The dumbest political protest in history?

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August 30, 2013 by Nash Riggins

maxresdefaultThere are millions of ways a politician can shoot his or herself in the foot. Perhaps she gets too easily distracted, and fails to show up for hearings. Or maybe he abstains from key votes, and tweets crotch-shots to impressionable teens. Well, Labour’s shadow transport minister, Jim Fiztpatrick, has taken political absurdity to new heights by implementing a ground-breaking, fool-proof plan to hinder his own positive influence: to quit his job in protest of something that probably won’t happen.

In a baffling move, the senior Labour MP resigned from his frontbench position last night in protest of what he presumes to be the Labour party’s pro-war stance on Syria. Wow, Jim, that’s very noble of you. You’re really sending a powerful message to your warmongering party leader, Ed Miliband – who doesn’t support military intervention in Syria, and has allegedly been dismissed by Number 10 officials as “a fucking cunt and a copper-bottomed shit” just because he refuses to vote in favour of David Cameron’s latest military endeavour. So, just to get the facts straight: Jim Fiztpatrick has resigned from his position as a transport minister because he agrees with his party leader about not bombing Syria. Hmm…

First of all, it’s pretty clear at this point that the British people harbour little-to-no interest in sending troops to Syria. David Cameron’s well-placed (but poorly calculated) intentions lost every ounce of momentum the second he decided to give Parliament a say on the matter. There will be another vote next week on whether the UK should bomb Damascus, but Syria’s entrenched rebels shouldn’t hold their breath. This is the second time in two months that Westminster and the Whitehouse have started pounding the drums of war, only to get side-tracked days later by various domestic dilemmas. This brutal war has been raging for well over two years, and not even the combatants (let alone David Cameron) have enough foresight to plan around its outcome. That’s usually a bad sign.

So, we turn back to good ole Jim – who hates the idea of Britain’s involvement in Syria so much that he’s willing to quit his job over it. For those who don’t know, Mr Fiztpatrick’s de facto department oversees 24 agencies and public bodies that support the UK’s transport network by planning and funding new infrastructure developments. They’re the ones who give cities the money to buy new buses, punish bad drivers and try to decongest your overcrowded commute every morning. For whatever reason, that sounds like a fairly important slice of government – and if Labour were to somehow steal Downing Street in 2015, Jim Fiztpatrick could have been in charge of all that. Now, he’s unable to change his country’s transportation system for the better, solely because he doesn’t want to bomb a country most MPs can’t even pin on a map. Well played, Jim.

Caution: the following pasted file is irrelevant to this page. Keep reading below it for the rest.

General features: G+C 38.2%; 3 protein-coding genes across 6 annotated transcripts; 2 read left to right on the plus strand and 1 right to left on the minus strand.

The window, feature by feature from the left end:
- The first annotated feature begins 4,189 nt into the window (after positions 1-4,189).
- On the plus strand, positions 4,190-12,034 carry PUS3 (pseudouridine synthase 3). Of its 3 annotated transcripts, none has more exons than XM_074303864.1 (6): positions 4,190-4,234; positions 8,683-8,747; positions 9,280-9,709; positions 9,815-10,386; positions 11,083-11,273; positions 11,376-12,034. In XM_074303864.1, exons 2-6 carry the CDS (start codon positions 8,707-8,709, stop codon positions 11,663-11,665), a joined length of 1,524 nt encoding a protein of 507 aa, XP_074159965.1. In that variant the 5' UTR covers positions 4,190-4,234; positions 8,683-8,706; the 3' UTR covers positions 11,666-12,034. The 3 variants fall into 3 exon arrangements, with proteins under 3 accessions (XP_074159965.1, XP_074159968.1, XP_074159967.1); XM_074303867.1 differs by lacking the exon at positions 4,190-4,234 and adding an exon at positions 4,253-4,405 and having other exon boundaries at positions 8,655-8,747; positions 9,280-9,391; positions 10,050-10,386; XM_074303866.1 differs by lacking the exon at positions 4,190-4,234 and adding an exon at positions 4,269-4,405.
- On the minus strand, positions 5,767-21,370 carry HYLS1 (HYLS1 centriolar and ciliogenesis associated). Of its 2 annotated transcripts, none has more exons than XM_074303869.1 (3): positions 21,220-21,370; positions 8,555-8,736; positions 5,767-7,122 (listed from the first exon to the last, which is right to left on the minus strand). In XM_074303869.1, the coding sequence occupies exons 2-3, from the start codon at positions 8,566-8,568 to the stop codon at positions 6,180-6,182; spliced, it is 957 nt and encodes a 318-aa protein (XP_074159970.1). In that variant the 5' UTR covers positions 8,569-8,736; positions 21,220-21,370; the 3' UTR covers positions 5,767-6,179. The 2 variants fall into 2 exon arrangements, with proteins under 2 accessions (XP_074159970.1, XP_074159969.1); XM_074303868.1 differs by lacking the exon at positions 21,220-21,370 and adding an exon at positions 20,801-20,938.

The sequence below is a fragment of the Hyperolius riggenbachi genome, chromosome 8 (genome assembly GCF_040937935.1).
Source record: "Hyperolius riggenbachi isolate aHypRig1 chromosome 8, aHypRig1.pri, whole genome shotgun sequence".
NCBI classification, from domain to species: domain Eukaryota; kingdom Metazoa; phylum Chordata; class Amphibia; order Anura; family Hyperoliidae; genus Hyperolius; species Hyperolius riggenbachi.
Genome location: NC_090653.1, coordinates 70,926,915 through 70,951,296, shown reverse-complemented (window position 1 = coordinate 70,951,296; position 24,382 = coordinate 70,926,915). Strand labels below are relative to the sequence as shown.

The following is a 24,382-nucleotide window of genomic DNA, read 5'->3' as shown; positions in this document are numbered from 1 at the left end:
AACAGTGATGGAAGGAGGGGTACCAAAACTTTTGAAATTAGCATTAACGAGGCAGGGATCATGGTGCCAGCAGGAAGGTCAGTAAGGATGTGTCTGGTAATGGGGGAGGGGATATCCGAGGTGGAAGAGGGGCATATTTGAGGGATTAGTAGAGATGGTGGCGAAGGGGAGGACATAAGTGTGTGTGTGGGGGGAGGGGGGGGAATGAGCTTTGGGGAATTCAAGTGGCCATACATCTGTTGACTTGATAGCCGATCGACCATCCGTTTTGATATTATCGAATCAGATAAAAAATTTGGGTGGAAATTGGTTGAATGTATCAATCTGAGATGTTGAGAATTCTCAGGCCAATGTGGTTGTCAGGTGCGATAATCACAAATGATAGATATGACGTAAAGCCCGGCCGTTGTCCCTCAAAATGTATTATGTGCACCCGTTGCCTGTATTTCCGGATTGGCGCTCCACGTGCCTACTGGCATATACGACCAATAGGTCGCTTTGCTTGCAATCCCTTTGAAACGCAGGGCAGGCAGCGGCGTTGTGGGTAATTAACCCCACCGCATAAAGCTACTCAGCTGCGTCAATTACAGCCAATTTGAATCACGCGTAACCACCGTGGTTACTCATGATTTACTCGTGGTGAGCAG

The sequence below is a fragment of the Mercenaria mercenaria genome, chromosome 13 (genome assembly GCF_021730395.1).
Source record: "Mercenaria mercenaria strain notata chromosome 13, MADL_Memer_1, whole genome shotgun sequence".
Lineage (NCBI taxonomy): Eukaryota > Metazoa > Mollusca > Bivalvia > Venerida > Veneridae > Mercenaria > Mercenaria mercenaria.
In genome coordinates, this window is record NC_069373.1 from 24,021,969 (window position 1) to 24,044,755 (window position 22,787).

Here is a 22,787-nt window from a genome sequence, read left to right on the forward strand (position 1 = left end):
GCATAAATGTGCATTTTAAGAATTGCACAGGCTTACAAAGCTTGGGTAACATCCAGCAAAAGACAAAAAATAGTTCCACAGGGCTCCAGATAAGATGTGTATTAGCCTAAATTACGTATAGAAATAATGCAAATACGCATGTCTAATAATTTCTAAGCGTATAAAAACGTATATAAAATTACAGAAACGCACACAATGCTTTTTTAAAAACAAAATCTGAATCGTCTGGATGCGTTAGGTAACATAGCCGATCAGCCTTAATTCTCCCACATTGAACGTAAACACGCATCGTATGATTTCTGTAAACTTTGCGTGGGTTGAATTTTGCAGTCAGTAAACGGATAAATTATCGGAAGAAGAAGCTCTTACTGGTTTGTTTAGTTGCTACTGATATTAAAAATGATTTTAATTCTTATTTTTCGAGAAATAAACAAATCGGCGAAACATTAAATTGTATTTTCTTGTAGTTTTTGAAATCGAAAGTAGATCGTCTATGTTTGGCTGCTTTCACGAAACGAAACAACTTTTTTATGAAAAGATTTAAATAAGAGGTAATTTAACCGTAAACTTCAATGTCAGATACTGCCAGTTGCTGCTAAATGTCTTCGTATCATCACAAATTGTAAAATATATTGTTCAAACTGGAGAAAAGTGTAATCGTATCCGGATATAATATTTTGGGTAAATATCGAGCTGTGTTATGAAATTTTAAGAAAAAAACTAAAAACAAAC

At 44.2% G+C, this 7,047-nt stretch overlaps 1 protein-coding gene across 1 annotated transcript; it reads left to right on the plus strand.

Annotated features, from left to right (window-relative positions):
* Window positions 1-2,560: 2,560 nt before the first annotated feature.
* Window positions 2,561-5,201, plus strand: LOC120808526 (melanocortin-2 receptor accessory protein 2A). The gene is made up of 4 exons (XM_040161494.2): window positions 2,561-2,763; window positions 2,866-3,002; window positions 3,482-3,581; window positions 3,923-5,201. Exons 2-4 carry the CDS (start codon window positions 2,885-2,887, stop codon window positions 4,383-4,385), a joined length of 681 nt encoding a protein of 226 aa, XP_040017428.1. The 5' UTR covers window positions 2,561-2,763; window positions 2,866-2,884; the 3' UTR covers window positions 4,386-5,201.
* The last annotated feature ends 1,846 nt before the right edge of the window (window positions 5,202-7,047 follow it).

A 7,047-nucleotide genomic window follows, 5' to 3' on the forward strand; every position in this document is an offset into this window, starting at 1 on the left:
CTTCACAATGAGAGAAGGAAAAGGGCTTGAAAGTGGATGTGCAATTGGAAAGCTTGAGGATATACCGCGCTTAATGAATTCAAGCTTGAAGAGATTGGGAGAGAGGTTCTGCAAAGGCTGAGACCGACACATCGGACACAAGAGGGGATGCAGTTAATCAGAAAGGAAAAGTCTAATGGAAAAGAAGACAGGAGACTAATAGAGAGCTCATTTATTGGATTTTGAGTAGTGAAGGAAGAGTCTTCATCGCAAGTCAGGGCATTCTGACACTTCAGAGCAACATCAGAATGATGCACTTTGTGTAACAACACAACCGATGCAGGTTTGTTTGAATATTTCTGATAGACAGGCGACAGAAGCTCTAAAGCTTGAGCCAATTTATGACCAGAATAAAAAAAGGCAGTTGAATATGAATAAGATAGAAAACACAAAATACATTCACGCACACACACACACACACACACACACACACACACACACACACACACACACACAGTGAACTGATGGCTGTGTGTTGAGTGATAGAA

No one is going to argue that what’s going on in Syria is a good thing. At least 100,000 are dead, and civilians are now being choked to death in their sleep by toxic nerve gas. Someone needs to put an end to this butchery – but assuming the British people get their way, that ‘someone’ will most certainly not be David Cameron. If that’s the will of the people, then so be it. Things will return to business as usual at Westminster, and we can all go back to bickering about ‘serious’ domestic issues like HS2 and a new runway at Heathrow – everyone, that is, except for Jim Fitzpatrick. His rash and hopelessly non-symbolic resignation should be pegged as a near-sighted embarrassment at best. Although come to think of it, perhaps his departure from the front bench will be a good thing; after all, if the man is willing to quit his job in what may be the most pointless political protest in history, he clearly doesn’t have enough foresight to manage long-term infrastructure investments.

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